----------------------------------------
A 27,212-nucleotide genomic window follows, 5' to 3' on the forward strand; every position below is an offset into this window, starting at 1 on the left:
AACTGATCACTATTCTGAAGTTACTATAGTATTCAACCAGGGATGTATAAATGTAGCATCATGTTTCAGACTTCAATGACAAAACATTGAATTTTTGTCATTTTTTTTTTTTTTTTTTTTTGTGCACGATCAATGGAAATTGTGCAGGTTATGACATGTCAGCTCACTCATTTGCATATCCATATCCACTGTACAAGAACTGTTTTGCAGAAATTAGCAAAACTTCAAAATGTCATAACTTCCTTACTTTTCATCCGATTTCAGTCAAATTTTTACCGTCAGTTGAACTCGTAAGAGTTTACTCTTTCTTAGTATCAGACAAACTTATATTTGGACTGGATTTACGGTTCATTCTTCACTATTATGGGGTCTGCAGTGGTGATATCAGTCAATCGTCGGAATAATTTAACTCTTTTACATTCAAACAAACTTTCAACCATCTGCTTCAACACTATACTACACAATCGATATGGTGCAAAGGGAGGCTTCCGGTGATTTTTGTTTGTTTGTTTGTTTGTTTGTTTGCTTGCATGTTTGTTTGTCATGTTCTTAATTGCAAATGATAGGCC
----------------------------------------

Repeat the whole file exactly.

A 27,212-nucleotide genomic window follows, 5' to 3' on the forward strand; every position below is an offset into this window, starting at 1 on the left:
AACTGATCACTATTCTGAAGTTACTATAGTATTCAACCAGGGATGTATAAATGTAGCATCATGTTTCAGACTTCAATGACAAAACATTGAATTTTTGTCATTTTTTTTTTTTTTTTTTTTTGTGCACGATCAATGGAAATTGTGCAGGTTATGACATGTCAGCTCACTCATTTGCATATCCATATCCACTGTACAAGAACTGTTTTGCAGAAATTAGCAAAACTTCAAAATGTCATAACTTCCTTACTTTTCATCCGATTTCAGTCAAATTTTTACCGTCAGTTGAACTCGTAAGAGTTTACTCTTTCTTAGTATCAGACAAACTTATATTTGGACTGGATTTACGGTTCATTCTTCACTATTATGGGGTCTGCAGTGGTGATATCAGTCAATCGTCGGAATAATTTAACTCTTTTACATTCAAACAAACTTTCAACCATCTGCTTCAACACTATACTACACAATCGATATGGTGCAAAGGGAGGCTTCCGGTGATTTTTGTTTGTTTGTTTGTTTGTTTGTTTGCTTGCATGTTTGTTTGTCATGTTCTTAATTGCAAATGATAGGCC